I keep thinking about my classes on longevity, and there are a few unrelated things that seem to resonate more than others. For example, life expectancy rises with both education and income. Perhaps, the reasons are obvious, but since those people are more likely to have a financial advisor, then the average life expectancy of … Continue reading Longevity Trivia
The last day of my investment conference this week was unusual — we studied the problems of longevity. When I was certified decades ago, it was considered prudent to estimate 7% annual income from a balanced portfolio of stocks and bonds. That’s means a person with a $100 thousand portfolio can reasonably assume an income … Continue reading A Fitting End
Financial advisors tend to be a cynical, hard-bitten group. They strain to merely applaud and seem to be genetically incapable of wild adulation. So, it was surprising yesterday when our luncheon speaker was introduced. He was Jack Bogle, founder of the Vanguard funds. Even after 83 years of accomplishment, even he was surprised at the … Continue reading A True Rock-Star
Yesterday, the market stopped obsessing over the election and suddenly realized the wet blanket of the Fiscal Cliff and the wet blanket of the European financial crisis were both wetter and heavier than expected. The Dow lost over 300 points. But, there was also a hopeful development in negotiations over the Fiscal Cliff yesterday. The … Continue reading Boehner, Taxes, and Egos
One of our speakers today was the biographer of Warren Buffett, and she had some interesting anecdotes; one personal and two business. On a personal note, she asked him what was the personal characteristic that made him so successful, and he responded with one word — “focus.” She looked around his large corner office and … Continue reading Focused on Perspectives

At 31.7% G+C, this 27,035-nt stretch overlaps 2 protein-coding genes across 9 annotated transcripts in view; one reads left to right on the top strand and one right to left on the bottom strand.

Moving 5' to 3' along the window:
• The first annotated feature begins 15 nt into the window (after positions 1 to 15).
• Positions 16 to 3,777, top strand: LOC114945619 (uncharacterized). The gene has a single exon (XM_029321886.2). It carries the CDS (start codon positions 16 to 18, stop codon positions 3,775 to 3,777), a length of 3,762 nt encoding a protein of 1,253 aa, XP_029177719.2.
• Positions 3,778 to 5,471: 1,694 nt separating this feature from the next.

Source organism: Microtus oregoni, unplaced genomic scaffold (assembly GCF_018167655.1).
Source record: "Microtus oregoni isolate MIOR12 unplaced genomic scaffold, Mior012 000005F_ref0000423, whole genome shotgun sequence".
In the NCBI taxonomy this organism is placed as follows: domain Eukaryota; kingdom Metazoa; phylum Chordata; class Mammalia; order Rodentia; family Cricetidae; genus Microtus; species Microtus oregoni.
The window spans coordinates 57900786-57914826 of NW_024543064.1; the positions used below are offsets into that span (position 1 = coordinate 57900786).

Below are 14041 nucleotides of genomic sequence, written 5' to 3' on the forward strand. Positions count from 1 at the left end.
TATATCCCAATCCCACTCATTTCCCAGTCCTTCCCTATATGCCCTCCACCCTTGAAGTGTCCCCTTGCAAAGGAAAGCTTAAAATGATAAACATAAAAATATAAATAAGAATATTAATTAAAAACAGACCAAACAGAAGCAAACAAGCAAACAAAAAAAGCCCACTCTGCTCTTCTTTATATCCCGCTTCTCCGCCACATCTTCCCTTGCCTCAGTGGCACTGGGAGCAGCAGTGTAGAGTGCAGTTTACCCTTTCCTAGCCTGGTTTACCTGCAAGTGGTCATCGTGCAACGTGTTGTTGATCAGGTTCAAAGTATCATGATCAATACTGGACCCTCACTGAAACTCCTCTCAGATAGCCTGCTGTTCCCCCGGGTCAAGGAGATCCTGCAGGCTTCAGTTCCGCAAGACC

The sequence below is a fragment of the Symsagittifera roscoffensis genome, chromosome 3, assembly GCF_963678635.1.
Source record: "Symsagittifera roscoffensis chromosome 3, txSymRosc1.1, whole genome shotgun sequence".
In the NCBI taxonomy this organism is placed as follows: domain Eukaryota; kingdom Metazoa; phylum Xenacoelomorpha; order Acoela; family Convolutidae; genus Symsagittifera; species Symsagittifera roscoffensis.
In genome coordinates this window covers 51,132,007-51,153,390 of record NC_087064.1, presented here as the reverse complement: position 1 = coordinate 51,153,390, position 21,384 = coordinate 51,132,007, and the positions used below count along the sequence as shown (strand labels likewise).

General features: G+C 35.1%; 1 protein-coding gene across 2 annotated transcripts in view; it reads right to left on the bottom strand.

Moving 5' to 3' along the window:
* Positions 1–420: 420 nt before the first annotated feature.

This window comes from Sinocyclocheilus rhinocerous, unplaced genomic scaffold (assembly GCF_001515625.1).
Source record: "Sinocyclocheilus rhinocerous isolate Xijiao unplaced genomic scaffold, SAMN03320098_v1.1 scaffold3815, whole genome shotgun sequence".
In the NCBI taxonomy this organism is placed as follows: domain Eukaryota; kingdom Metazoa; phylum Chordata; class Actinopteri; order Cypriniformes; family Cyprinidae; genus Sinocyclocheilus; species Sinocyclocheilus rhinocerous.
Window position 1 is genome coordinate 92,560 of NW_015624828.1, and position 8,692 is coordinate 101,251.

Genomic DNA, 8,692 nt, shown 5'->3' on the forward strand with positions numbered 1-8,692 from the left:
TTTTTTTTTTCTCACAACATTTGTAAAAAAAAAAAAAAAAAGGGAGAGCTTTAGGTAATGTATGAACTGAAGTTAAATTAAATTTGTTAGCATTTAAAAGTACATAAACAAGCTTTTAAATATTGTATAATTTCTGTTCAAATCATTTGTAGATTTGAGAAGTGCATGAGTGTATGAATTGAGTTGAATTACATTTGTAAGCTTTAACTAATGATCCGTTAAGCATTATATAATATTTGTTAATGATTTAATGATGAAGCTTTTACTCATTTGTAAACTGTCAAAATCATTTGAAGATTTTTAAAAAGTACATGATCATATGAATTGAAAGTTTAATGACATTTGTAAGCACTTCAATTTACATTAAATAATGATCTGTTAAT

A month or so ago, investment advisors were polled to see who they hoped would win the Presidential election. As I recall, an overwhelming 85% were Romney supporters. I’m attending an investment conference this week in Baltimore, and the mood is dour indeed. However, world stock markets are apparently not so dour. The U.S. was … Continue reading America Loses !
I will be happy if Mitt Romney wins the election — IF AND ONLY IF — the Republicans also take control of the Senate. Likewise, I will be happy if Barack Obama wins the election — IF AND ONLY IF — the Democrats also take control of the House. So, how can I be happy … Continue reading My Election Prayer
Just as Supply-side economists reflexively state that a tax cut will solve any problem anywhere at any time, existentialists reflexively describe anything they don’t like as simply “absurd,” a word of special significance to them. Indeed, they argue that the “ultimate absurdity” is death. This weekend, I visited a loved one who has just entered … Continue reading Maybe, The “Ultimate Absurdity” Is Not ?
All year long, the most widely anticipated economic report has been the “Jobs Report” which will be issued this morning at 8:30 AM. Of course, as the last important economic report before the election, it also has great political significance. Economists are expecting about 125 thousand new jobs, with the unemployment rate virtually unchanged. (This … Continue reading The Art & Science of Bull
Do you remember when the first love of your life dumped you? Do you remember the first time you were disappointed in your child? Do you remember the first time when you actually realized that you were beating yourself up . . . over something somebody else did? Do you remember how disappointed you were … Continue reading Emotional Distance